We found the intersecting road that goes into the National Monument toward Windy Ridge. For the first couple miles, memories of our family visits nearly 30 years ago were kindled. Things hadn’t changed much. The eruption had minimal impact at this point in the drive and adding 30 years to already very large trees just made them a little very larger. But after a few more miles, we entered the blast area and now I’m paying attention -- looking for change. You can imagine, if you try, how the blast raced over the ridges and hills here… creating devastation on some slopes and leaving others, in the lee of the blast, virtually unchanged. But the further into the Monument one goes the more complete the devastation is. And still is. Even after 35 years. I was anticipating more growth, more life, to contrast with my memories from my last visit. Don’t get me wrong. Life is returning. It’s just not as much as I was thinking I’d see. The ground was so utterly cooked that even after 35 years of seeds floating around and finding cracks in the soil in which to embed… after 35 years of growth promoting rain and sun… there’s still a long way to go.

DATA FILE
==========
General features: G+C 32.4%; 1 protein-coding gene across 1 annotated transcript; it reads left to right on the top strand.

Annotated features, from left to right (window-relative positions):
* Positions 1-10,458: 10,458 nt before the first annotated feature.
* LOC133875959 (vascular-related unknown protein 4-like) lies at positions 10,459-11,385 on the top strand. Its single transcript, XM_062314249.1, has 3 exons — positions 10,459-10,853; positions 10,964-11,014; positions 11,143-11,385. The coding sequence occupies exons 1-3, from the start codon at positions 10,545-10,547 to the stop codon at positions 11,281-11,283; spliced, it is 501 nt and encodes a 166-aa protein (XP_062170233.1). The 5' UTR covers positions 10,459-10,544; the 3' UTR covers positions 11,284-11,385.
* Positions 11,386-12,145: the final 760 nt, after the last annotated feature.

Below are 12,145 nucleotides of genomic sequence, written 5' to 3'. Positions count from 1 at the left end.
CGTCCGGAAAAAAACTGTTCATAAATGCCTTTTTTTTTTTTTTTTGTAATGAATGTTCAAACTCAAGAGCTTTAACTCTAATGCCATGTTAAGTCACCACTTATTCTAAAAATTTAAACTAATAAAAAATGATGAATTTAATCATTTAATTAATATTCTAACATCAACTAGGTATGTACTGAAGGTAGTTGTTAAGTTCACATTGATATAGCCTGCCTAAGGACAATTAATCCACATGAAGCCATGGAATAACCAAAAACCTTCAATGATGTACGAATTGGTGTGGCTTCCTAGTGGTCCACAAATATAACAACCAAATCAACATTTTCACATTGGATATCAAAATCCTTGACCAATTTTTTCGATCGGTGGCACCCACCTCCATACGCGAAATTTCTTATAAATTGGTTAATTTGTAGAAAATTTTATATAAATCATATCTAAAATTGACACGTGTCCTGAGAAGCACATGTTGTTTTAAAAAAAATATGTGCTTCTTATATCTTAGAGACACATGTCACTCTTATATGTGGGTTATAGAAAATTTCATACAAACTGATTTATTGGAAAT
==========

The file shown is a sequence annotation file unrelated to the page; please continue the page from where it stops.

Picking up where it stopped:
We drove to the parking area next to Spirit Lake… the same one we had taken the kids to all those years ago… and hiked around the area. An overlook perched atop a hill, 368 steps above the parking area, provides a wonderful overview of the area and the hollowed-out mountain just 4 miles away. From this vantage point you can see inside the crater, through the eruption created breach on the north side, where the new growing volcanic dome inside the crater is visible… the plug that will one day blow away with the next eruption.

Forest Road 99
Wanting to retrace our route during one of our earlier visits, we took the less traveled Forest Road 99 northward. When things settled down after the eruption, sometime around 1985, somebody decided to spend some money on roads and facilities to handle the influx of anticipated visitors.